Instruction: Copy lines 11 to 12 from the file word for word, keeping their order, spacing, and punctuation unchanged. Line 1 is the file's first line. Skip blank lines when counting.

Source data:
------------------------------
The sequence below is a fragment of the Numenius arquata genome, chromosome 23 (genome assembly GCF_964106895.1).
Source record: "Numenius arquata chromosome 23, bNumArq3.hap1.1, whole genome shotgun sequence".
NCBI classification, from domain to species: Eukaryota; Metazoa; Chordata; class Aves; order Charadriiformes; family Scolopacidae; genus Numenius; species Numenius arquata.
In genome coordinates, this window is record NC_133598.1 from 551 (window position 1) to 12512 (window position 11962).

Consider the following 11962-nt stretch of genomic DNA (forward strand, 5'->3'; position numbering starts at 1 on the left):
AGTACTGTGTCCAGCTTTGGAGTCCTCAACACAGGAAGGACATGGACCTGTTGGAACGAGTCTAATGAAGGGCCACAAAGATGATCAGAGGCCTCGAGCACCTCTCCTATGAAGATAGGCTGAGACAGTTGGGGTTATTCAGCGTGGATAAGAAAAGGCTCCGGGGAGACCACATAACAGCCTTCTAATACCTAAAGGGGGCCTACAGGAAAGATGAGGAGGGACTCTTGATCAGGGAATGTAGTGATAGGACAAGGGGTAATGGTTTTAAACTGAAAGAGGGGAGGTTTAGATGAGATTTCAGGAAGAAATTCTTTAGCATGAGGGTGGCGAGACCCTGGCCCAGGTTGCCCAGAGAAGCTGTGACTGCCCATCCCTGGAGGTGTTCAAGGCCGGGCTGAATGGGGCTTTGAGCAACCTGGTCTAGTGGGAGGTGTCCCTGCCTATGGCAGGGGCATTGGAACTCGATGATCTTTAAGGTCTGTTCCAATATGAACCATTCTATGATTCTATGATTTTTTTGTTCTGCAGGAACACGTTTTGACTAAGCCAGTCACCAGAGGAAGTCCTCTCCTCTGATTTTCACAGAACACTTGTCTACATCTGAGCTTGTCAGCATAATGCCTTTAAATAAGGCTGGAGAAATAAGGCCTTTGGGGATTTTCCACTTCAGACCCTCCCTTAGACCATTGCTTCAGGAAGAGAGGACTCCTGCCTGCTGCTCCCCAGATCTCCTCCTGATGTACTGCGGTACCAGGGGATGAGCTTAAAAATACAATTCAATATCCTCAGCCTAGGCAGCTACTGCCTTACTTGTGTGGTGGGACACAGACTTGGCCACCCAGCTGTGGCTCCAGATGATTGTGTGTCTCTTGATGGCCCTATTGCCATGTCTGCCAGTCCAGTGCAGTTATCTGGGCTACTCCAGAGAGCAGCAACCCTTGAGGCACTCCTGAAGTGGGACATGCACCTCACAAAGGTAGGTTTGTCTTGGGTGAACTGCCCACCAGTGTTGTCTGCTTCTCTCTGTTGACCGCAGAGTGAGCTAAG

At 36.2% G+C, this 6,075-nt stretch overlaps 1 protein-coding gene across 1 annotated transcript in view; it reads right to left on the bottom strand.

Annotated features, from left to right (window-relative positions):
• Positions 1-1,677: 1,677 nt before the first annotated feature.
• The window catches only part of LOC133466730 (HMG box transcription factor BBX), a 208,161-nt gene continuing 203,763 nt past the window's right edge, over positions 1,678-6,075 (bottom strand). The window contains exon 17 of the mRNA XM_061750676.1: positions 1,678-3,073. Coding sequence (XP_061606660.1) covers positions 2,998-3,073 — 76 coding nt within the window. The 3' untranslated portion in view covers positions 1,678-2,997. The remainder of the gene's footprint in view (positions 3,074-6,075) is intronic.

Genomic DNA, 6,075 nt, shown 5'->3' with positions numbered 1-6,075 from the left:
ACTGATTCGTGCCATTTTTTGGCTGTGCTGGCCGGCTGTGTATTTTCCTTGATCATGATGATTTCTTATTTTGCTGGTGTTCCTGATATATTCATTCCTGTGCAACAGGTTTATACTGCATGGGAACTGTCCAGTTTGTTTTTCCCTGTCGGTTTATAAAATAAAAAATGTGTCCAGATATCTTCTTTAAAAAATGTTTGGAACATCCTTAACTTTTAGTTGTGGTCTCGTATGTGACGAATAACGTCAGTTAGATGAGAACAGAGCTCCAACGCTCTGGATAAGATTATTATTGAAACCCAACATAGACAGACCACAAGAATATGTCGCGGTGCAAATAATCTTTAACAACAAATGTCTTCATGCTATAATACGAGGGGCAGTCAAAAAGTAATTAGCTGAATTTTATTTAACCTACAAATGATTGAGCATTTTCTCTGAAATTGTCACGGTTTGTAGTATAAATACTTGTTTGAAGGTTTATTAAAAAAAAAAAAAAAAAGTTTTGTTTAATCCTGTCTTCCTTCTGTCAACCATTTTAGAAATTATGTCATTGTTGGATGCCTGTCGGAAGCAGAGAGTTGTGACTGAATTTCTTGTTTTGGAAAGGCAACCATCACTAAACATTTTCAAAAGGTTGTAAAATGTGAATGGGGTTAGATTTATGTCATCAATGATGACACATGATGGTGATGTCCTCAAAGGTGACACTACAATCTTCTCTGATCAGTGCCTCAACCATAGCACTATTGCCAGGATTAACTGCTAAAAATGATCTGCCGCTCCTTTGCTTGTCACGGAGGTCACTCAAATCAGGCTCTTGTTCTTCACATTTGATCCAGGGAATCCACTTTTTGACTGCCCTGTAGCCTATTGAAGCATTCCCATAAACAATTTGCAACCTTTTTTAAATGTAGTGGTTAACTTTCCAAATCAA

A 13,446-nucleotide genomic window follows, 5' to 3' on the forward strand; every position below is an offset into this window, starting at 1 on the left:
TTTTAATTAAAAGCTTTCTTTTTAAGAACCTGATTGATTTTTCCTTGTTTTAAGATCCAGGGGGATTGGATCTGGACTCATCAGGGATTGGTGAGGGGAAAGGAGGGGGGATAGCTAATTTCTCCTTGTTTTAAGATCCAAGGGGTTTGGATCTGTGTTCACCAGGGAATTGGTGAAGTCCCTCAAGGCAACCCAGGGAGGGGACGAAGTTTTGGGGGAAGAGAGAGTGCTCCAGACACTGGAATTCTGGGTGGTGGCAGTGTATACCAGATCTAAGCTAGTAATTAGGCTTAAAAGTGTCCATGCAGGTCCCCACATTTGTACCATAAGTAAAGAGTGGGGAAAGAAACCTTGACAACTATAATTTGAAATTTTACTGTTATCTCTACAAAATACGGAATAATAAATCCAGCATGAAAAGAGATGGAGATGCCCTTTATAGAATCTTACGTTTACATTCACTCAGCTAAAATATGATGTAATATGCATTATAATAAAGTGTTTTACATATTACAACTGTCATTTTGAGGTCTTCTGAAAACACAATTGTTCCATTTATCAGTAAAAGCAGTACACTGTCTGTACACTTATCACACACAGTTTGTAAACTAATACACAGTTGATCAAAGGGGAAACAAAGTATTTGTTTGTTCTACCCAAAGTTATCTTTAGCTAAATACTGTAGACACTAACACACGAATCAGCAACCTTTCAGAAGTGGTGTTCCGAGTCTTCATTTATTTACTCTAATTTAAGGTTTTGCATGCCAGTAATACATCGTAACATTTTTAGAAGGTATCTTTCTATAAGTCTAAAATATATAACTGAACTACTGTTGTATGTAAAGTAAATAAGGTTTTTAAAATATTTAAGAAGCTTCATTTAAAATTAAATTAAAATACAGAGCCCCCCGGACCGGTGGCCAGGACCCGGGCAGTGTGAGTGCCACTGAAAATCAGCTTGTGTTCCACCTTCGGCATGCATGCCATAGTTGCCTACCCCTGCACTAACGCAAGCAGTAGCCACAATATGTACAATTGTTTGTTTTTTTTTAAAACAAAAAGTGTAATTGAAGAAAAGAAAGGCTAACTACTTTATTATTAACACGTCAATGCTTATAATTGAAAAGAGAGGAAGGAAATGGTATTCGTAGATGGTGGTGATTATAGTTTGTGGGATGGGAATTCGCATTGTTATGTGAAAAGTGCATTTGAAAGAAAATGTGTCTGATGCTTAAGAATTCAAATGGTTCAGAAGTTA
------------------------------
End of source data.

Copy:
Genomic DNA, 6,075 nt, shown 5'->3' with positions numbered 1-6,075 from the left:
ACTGATTCGTGCCATTTTTTGGCTGTGCTGGCCGGCTGTGTATTTTCCTTGATCATGATGATTTCTTATTTTGCTGGTGTTCCTGATATATTCATTCCTGTGCAACAGGTTTATACTGCATGGGAACTGTCCAGTTTGTTTTTCCCTGTCGGTTTATAAAATAAAAAATGTGTCCAGATATCTTCTTTAAAAAATGTTTGGAACATCCTTAACTTTTAGTTGTGGTCTCGTATGTGACGAATAACGTCAGTTAGATGAGAACAGAGCTCCAACGCTCTGGATAAGATTATTATTGAAACCCAACATAGACAGACCACAAGAATATGTCGCGGTGCAAATAATCTTTAACAACAAATGTCTTCATGCTATAATACGAGGGGCAGTCAAAAAGTAATTAGCTGAATTTTATTTAACCTACAAATGATTGAGCATTTTCTCTGAAATTGTCACGGTTTGTAGTATAAATACTTGTTTGAAGGTTTATTAAAAAAAAAAAAAAAAAGTTTTGTTTAATCCTGTCTTCCTTCTGTCAACCATTTTAGAAATTATGTCATTGTTGGATGCCTGTCGGAAGCAGAGAGTTGTGACTGAATTTCTTGTTTTGGAAAGGCAACCATCACTAAACATTTTCAAAAGGTTGTAAAATGTGAATGGGGTTAGATTTATGTCATCAATGATGACACATGATGGTGATGTCCTCAAAGGTGACACTACAATCTTCTCTGATCAGTGCCTCAACCATAGCACTATTGCCAGGATTAACTGCTAAAAATGATCTGCCGCTCCTTTGCTTGTCACGGAGGTCACTCAAATCAGGCTCTTGTTCTTCACATTTGATCCAGGGAATCCACTTTTTGACTGCCCTGTAGCCTATTGAAGCATTCCCATAAACAATTTGCAACCTTTTTTAAATGTAGTGGTTAACTTTCCAAATCAA